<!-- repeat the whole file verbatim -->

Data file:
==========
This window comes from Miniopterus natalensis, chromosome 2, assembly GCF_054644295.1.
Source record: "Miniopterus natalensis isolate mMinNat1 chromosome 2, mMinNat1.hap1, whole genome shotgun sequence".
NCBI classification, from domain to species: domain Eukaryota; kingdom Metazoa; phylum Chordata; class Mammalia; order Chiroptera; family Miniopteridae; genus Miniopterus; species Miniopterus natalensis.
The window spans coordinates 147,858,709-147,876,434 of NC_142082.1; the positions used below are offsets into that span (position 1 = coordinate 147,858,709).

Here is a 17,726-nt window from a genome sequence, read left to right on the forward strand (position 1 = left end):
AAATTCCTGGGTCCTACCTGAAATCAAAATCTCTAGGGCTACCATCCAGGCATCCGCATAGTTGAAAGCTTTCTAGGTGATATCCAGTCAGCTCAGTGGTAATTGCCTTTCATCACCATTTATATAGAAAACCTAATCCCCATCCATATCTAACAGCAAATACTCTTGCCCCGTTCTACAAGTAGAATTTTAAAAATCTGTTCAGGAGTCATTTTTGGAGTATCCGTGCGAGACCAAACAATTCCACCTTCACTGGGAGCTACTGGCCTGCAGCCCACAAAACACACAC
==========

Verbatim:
This window comes from Miniopterus natalensis, chromosome 2, assembly GCF_054644295.1.
Source record: "Miniopterus natalensis isolate mMinNat1 chromosome 2, mMinNat1.hap1, whole genome shotgun sequence".
NCBI classification, from domain to species: domain Eukaryota; kingdom Metazoa; phylum Chordata; class Mammalia; order Chiroptera; family Miniopteridae; genus Miniopterus; species Miniopterus natalensis.
The window spans coordinates 147,858,709-147,876,434 of NC_142082.1; the positions used below are offsets into that span (position 1 = coordinate 147,858,709).

Here is a 17,726-nt window from a genome sequence, read left to right on the forward strand (position 1 = left end):
AAATTCCTGGGTCCTACCTGAAATCAAAATCTCTAGGGCTACCATCCAGGCATCCGCATAGTTGAAAGCTTTCTAGGTGATATCCAGTCAGCTCAGTGGTAATTGCCTTTCATCACCATTTATATAGAAAACCTAATCCCCATCCATATCTAACAGCAAATACTCTTGCCCCGTTCTACAAGTAGAATTTTAAAAATCTGTTCAGGAGTCATTTTTGGAGTATCCGTGCGAGACCAAACAATTCCACCTTCACTGGGAGCTACTGGCCTGCAGCCCACAAAACACACAC